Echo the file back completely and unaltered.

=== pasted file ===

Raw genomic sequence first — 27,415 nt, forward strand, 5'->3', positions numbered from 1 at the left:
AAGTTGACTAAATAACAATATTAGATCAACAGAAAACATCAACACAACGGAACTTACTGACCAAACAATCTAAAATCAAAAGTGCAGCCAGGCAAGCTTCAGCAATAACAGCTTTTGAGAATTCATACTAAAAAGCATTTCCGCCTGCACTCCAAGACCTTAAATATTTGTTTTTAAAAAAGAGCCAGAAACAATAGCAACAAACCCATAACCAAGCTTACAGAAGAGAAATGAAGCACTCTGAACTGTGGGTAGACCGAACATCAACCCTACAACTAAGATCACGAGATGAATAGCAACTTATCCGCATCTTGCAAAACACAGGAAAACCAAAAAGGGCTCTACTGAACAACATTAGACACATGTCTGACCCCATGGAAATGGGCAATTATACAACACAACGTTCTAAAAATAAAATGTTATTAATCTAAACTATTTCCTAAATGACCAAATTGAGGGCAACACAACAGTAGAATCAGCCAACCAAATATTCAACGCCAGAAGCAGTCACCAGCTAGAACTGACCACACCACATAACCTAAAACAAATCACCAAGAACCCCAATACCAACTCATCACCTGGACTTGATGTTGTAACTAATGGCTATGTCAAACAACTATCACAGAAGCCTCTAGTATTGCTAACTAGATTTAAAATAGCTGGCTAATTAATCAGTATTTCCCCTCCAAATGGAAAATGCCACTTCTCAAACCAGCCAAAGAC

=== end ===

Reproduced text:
Raw genomic sequence first — 27,415 nt, forward strand, 5'->3', positions numbered from 1 at the left:
AAGTTGACTAAATAACAATATTAGATCAACAGAAAACATCAACACAACGGAACTTACTGACCAAACAATCTAAAATCAAAAGTGCAGCCAGGCAAGCTTCAGCAATAACAGCTTTTGAGAATTCATACTAAAAAGCATTTCCGCCTGCACTCCAAGACCTTAAATATTTGTTTTTAAAAAAGAGCCAGAAACAATAGCAACAAACCCATAACCAAGCTTACAGAAGAGAAATGAAGCACTCTGAACTGTGGGTAGACCGAACATCAACCCTACAACTAAGATCACGAGATGAATAGCAACTTATCCGCATCTTGCAAAACACAGGAAAACCAAAAAGGGCTCTACTGAACAACATTAGACACATGTCTGACCCCATGGAAATGGGCAATTATACAACACAACGTTCTAAAAATAAAATGTTATTAATCTAAACTATTTCCTAAATGACCAAATTGAGGGCAACACAACAGTAGAATCAGCCAACCAAATATTCAACGCCAGAAGCAGTCACCAGCTAGAACTGACCACACCACATAACCTAAAACAAATCACCAAGAACCCCAATACCAACTCATCACCTGGACTTGATGTTGTAACTAATGGCTATGTCAAACAACTATCACAGAAGCCTCTAGTATTGCTAACTAGATTTAAAATAGCTGGCTAATTAATCAGTATTTCCCCTCCAAATGGAAAATGCCACTTCTCAAACCAGCCAAAGAC